I have a friend who steadfastly refuses to let her five year old daughter watch Bambi. “It might traumatize her,” she whispered with an almost comically exaggerated seriousness, as though children are incapable of dealing with emotions. It’s not that the movie is traumatic, or disturbing, or inappropriate. Her objection was that Bambi’s mother is shot by a hunter, and that might scare little Suzy. I asked her why it was so bad for Suzy (not her real name, of course) to be frightened for a segment of a movie. After all, it turns out all right in the end. Bambi grows into a stronger deer at the end, partly because of the experience of losing his mother. But she just shook her head and looked at me as though I had suggested dropping Suzy off at the registered sex offender’s house for daycare. “You’ll understand when you have kids,” she replied, failing to shed any light on her position and making me wonder what happened to the adventurous woman I used to know.
That is, of course, because there is no light to shine. Her position is based on a strange obsession we have today: protecting our precious, delicate children from anything that might make them feel bad. We have crossed the threshold from physical protection and social and emotional guidance to shielding them from anything that may cause them pain. You know, the stuff that shapes character.
It’s amazing to me that we have so little regard or respect for children. Advocates of “wholesome” entertainment have sucked the life and vitality out of children’s movies and television. There was a time when children were meant to learn about life from the stories parents told at their bedsides. And not mundane nonsense you could get out of a Mrs. Piggle-Wiggle book, like why we should eat our vegetable or how we oughtn’t to sass our parents. Today kids movies are only meant to keep kids quiet for a little bit while keeping them just as dumb as when they woke up that morning.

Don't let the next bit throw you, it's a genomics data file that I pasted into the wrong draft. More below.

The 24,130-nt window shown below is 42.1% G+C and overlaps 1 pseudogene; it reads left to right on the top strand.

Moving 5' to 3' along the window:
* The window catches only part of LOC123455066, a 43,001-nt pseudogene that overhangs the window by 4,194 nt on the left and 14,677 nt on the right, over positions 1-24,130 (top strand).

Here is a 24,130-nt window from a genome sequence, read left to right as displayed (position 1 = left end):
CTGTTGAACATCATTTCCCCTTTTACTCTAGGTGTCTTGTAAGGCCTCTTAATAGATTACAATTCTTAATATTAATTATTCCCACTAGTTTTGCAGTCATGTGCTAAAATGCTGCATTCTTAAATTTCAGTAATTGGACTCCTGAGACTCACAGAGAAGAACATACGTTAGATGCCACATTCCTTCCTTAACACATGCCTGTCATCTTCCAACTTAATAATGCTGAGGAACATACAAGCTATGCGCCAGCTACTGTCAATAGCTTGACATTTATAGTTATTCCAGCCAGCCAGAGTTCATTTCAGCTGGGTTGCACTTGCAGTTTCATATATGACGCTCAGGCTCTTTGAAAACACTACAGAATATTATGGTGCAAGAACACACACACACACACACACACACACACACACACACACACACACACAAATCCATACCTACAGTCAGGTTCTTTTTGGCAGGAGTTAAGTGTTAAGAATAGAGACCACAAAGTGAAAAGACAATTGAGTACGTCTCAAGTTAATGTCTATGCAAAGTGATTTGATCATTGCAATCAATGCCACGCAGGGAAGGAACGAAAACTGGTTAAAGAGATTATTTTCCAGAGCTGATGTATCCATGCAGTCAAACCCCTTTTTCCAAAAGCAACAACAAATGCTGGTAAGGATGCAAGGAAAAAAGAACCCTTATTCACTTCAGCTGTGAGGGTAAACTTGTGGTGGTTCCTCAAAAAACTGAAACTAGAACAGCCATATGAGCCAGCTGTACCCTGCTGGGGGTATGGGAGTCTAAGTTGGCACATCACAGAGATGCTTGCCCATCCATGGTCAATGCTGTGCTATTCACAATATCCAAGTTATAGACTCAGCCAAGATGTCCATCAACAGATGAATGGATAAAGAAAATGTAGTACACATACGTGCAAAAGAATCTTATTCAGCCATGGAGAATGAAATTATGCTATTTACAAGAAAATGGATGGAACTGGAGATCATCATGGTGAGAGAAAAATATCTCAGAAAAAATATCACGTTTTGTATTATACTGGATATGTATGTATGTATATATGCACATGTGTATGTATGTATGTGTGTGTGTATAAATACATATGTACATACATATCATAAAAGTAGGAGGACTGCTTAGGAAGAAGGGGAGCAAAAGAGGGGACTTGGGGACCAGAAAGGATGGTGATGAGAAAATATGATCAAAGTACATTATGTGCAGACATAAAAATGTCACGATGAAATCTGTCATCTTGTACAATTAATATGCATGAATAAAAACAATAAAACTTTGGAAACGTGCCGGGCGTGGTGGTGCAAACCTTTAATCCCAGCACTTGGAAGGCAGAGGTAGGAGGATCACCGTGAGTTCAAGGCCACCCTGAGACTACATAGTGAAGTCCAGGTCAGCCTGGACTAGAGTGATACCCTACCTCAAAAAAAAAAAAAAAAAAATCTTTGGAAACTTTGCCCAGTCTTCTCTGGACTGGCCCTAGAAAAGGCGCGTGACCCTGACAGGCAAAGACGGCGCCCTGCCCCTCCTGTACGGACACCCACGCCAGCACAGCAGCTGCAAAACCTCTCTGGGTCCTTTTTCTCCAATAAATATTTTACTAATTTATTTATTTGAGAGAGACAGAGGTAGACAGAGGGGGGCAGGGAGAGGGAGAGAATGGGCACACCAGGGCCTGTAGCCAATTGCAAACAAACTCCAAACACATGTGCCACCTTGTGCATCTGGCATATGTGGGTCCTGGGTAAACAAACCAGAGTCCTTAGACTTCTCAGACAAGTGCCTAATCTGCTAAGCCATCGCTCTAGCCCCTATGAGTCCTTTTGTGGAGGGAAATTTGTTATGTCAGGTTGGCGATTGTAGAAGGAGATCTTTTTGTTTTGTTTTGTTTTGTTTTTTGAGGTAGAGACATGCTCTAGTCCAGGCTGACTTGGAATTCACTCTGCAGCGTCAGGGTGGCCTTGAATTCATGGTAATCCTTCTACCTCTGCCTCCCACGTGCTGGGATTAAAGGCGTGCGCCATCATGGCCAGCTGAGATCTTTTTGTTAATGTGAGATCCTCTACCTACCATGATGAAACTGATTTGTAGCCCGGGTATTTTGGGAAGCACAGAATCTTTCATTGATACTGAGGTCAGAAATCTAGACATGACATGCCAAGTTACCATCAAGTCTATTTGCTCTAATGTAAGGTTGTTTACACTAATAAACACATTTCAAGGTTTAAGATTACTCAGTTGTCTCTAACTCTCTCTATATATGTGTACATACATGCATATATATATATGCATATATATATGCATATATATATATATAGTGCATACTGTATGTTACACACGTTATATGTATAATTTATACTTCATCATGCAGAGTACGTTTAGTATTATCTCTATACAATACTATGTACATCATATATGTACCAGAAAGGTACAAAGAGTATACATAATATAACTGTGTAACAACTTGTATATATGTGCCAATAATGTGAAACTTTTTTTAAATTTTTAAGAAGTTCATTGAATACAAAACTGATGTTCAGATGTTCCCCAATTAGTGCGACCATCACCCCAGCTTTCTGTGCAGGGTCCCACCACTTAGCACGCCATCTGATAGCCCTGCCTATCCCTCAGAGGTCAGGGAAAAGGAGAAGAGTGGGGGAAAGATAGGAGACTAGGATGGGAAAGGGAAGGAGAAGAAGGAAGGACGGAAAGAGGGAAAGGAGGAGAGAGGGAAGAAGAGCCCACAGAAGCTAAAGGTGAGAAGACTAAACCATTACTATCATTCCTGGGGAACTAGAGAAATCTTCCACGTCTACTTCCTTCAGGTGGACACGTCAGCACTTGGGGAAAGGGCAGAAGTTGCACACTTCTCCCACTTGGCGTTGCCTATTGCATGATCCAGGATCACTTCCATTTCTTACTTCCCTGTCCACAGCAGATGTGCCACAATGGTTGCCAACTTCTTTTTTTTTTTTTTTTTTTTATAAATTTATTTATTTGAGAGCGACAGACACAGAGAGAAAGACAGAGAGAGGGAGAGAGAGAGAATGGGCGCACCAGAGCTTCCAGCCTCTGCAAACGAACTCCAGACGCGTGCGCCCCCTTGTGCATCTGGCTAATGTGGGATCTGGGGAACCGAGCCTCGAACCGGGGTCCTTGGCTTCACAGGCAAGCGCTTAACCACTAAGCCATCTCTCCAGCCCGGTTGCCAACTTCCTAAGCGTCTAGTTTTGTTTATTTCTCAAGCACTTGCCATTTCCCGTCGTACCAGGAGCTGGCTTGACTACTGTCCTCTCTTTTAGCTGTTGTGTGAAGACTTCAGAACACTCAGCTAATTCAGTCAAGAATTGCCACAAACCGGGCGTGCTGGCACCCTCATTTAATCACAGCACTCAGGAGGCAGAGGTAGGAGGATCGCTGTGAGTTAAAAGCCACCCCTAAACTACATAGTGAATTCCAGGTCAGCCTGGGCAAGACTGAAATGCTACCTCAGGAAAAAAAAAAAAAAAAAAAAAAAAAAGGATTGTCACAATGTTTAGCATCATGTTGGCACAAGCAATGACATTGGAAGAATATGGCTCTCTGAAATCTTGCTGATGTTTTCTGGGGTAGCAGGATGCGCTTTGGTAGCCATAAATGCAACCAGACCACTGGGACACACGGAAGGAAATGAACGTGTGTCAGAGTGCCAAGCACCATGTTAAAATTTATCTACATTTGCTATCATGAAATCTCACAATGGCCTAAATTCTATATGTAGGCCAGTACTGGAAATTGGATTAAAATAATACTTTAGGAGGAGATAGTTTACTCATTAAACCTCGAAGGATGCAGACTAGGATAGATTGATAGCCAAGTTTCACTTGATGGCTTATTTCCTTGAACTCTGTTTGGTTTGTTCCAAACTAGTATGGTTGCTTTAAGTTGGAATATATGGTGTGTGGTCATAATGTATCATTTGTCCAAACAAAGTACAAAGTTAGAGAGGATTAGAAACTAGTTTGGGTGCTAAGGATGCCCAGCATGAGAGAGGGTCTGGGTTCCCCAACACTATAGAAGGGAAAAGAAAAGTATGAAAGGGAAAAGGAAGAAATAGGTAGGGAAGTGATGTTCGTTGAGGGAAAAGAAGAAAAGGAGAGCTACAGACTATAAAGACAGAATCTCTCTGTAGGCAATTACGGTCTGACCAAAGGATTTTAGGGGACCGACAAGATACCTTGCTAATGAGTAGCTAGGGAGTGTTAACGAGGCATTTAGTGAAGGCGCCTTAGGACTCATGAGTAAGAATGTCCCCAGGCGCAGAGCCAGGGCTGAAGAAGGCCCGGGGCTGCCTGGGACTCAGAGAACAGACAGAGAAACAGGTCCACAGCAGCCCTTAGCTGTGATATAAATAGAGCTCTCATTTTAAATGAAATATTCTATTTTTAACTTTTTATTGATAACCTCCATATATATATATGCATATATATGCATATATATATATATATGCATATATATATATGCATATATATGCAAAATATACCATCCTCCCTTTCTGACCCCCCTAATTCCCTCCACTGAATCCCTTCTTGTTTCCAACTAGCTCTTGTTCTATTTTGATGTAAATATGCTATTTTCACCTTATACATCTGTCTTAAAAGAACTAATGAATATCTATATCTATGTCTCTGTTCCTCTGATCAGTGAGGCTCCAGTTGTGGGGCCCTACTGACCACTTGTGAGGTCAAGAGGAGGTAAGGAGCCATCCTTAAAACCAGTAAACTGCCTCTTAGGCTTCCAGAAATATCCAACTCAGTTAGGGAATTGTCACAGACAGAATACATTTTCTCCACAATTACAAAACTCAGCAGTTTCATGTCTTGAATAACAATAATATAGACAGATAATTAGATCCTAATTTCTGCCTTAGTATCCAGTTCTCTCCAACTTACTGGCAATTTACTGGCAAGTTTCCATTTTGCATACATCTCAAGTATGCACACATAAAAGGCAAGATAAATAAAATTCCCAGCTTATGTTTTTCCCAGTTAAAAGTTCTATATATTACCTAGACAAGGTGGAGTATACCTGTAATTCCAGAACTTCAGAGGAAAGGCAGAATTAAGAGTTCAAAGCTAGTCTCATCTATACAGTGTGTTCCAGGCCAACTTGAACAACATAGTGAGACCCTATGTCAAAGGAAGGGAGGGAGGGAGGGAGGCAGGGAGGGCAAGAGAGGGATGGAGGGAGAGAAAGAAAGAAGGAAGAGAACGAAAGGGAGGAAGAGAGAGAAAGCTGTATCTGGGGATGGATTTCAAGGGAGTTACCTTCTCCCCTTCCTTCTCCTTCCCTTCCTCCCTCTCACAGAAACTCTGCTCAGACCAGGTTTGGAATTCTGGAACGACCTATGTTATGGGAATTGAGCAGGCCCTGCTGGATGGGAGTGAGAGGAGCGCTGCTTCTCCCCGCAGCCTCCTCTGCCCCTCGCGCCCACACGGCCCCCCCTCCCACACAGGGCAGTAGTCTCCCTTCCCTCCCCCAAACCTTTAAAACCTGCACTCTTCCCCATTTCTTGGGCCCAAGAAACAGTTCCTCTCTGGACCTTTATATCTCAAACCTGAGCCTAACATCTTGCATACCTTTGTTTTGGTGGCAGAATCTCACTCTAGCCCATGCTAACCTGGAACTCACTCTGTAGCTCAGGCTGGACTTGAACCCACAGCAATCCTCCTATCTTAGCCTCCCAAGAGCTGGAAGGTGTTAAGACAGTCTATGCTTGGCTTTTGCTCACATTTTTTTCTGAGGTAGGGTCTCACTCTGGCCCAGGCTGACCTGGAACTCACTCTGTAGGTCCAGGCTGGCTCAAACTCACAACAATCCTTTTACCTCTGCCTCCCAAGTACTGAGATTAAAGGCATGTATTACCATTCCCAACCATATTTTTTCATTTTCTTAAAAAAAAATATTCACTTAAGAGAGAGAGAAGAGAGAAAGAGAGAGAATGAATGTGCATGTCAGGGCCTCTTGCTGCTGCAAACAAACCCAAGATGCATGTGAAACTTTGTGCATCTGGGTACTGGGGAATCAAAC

Early fairy tales were meant to prepare children for an unpredictable and often cruel world. Today they are prepared for a world where masked superheroes will save the day. Oh, and that they shouldn’t chat it up with strangers.
Early Disney movies were often based on sanitized interpretations of these fairy tales, but Bambi is based on a novel by Felix Salten and, though I’m sure the movie makes it sugary sweet, it does retains some of its darkness. It is powerful and worth seeing because of this, not in spite of it. Few films deal with an individual’s place in nature better than this story about the childhood and maturation of a young male deer named Bambi. What many people like my overprotective friend see is only a movie in which Bambi’s mother is gunned down by an unseen hunter. But how does Bambi’s triumph mean anything without her death? Lonely and afraid, Bambi had to make his way without the protecting guidance of his mother and, though frightened and insecure, managed to carve a place out for himself in the forest.
Instead of traumatizing kids, Bambi ought to reaffirm the essential courage and strength in all of us, even (or maybe especially) after the darkest losses. Instead of fearing that your precious little angel couldn’t possibly handle a movie that deals with serious issues, parents should seek out challenging stories like Bambi. Otherwise we’ll end up with an entire generation of kids who think pain is for losers and to be avoided at all costs, not an essential and healthy part of growth and life.